Carney: 'The Email and the Talking Points Were Not About Benghazi'

May 1, 2014 - 6:39 AM

carney

White House spokesman Jay Carney (AP File Photo)

(CNSNews.com) -  A newly declassified email suggests that Susan Rice's talking points on Benghazi may have originated at the White House. But on Wednesday, the White House denied it.

"The email and the talking points were not about Benghazi. They were about the general situation in the Muslim world," Carney told reporters.

The Sept. 14, 2012 email, sent by Deputy National Security Adviser Ben Rhodes three days after the deadly Benghazi attack, was intended to prepare then-U.N. Ambassador Susan Rice for her upcoming appearance on five Sunday talk shows, where she blamed the attack on protests arising from an obscure anti-Muslim video.

One of the "goals" listed in the Rhodes email reads: “To underscore that these protests are rooted in an Internet video, and not a broader failure of policy.”

But according to Carney, the email "was explicitly not about Benghazi. It was about the overall situation in the region, the Muslim world, where you saw protests at -- outside of embassy facilities across the region, including in Cairo, Sanaa, Khartoum and Tunis."

Carney said several times that the talking points used by Susan Rice to explain what happened in Benghazi were prepared by the CIA, not the White House:

"What I can tell you is, there were talking points produced by the intelligence community on Benghazi. There was another document produced on the overall dynamic in the Muslim world, the fact that there were protests at embassies around the Muslim world, as you would expect to be the case since the very shows that were hosting Ambassador Rice that Sunday were promoting the fact that one of the topics of discussion would be the unrest around the region."

However, a reporter told Carney the Rhodes email suggests that "political calculation" was involved -- that "political considerations were being made in preparing Susan Rice" for her Sunday talk show appearances.

But Carney repeated that the Rhodes email was intended to prepare Susan Rice for "anticipated questions around the upheaval in the Middle East, in the Muslim world, related to the inflammatory video that had caused so many protests around the world. I -- you know, the amount of coverage that CNN and other outlets appropriately gave to those protests is often forgotten now, but this was an enormous story."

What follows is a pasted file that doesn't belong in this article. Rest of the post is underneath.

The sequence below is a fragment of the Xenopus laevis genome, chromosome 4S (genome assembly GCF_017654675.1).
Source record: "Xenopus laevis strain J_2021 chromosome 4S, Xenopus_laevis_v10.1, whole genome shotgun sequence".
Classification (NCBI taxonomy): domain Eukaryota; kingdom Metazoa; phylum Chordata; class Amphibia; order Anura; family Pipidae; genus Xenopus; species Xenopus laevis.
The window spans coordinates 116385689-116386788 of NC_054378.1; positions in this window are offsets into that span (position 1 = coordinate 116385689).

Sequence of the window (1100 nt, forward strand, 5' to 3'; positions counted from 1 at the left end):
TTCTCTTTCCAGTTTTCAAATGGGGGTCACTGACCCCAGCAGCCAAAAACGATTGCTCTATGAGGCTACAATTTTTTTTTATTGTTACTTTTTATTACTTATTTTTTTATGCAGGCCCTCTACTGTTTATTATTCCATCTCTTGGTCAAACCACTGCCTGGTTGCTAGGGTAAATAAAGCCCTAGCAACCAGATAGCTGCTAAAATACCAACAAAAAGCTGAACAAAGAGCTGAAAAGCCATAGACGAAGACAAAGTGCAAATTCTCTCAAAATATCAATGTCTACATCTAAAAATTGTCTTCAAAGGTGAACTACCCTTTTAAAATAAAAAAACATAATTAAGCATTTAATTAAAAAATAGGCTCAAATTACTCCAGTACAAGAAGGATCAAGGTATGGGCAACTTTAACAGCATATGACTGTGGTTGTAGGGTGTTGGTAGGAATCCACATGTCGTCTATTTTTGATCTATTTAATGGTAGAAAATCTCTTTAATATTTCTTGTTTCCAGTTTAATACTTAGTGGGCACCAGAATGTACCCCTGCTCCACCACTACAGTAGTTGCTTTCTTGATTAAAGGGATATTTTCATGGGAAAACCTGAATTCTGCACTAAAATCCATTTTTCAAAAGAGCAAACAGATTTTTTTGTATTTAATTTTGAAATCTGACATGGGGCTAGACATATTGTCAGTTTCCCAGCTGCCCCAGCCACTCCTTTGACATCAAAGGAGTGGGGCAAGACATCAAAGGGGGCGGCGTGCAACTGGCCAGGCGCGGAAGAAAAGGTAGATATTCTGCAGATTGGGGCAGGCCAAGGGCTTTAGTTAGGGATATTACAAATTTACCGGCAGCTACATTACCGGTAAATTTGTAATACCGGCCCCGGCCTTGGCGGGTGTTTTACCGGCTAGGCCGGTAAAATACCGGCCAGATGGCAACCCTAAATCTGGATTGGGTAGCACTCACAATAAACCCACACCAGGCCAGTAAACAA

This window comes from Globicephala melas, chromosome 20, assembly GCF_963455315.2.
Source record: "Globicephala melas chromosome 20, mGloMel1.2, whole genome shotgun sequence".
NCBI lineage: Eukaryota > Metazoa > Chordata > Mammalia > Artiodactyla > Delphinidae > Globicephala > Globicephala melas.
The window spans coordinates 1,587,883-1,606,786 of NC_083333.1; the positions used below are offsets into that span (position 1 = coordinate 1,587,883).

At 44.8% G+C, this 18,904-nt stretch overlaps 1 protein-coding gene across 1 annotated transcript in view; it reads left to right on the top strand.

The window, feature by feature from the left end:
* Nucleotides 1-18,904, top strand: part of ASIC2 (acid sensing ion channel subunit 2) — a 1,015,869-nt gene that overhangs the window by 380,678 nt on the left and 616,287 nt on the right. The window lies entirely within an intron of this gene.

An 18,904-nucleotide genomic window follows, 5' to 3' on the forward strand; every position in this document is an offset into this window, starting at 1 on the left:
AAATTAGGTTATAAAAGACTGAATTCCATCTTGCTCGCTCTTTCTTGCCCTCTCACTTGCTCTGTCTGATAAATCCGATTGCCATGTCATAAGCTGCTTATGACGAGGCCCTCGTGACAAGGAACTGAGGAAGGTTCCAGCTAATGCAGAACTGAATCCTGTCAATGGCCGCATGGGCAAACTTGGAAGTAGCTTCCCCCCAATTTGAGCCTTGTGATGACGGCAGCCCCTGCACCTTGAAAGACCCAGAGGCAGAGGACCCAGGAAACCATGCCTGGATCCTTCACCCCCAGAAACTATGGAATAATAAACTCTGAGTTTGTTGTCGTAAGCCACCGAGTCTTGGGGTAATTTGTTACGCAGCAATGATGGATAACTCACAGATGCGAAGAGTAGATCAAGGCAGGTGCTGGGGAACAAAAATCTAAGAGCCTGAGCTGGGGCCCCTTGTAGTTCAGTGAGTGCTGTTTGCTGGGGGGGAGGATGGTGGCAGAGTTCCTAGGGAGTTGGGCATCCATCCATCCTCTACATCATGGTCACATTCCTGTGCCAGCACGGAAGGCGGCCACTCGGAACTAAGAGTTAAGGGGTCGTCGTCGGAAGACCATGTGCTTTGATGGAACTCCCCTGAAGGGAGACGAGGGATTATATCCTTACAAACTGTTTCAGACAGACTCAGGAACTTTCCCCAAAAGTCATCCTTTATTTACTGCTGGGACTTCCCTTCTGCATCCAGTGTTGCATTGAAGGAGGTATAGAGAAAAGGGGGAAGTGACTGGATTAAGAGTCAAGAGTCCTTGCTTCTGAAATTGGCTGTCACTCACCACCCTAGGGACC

Carney said the email was "about the general dynamic" in the Muslim world at that time.

Later, Carney said the White House knew that the Sunday talk shows would focus mainly on the attack that killed four Americans, including U.S. Ambassador to Libya Chris Stevens:

"Absolutely," Carney said. "And that's why, as members of Congress did, Ambassador Rice relied on points about the Benghazi attack that were produced by the CIA."

Carney said Rice "went out there with the best information that we had at the time. The CIA deputy director has testified to that. The fact that there were protests around the region threatening our embassies at the very same time is something that is often forgotten but obviously affected the whole environment about how we perceived what was happening at the time."

Asked why it took a lawsuit for the White House to release the email to Judicial Watch, Carney replied: "I can say it again and again, and I know you can keep asking again and again. This document was not about Benghazi." Carney repeated that Rice "relied" on the CIA document for her answers about Benghazi -- not on the Rhodes email.

Carney also complained about the "intense effort to politicize" the Benghazi attack, saying the "real issue" has always been to make sure that what happened in Benghazi doesn't happen again.

President Obama has called the talking points controversy a sideshow. But his critics say the Obama administration deliberately misled the American people -- two months before the 2012 election -- because he didn't want to contradict his campaign theme that he had al-Qaeda on the run; and he didn't want to draw attention to his failed policy in Libya.

The Rhodes memo was released on Friday, April 18, as a result of a June 21, 2013, Freedom of Information Act (FOIA) lawsuit filed by Judicial Watch against the State Department to gain access to documents about the controversial talking points used by Rice for a series of appearances on television Sunday news programs on September 16, 2012.  Judicial Watch says it has been seeking the documents since October 18, 2012.

The Rhodes email lists the following four "goals":

-- To convey that the United States is doing everything that we can to protect our people and facilities abroad;

-- To underscore that these protests are rooted in an Internet video, and not a broader failure of policy;

-- To show that we will be resolute in bringing people who harm Americans to justice, and standing steadfast through these protests;

-- To reinforce the President and the Administration's strength and steadiness in dealing with difficult challenges.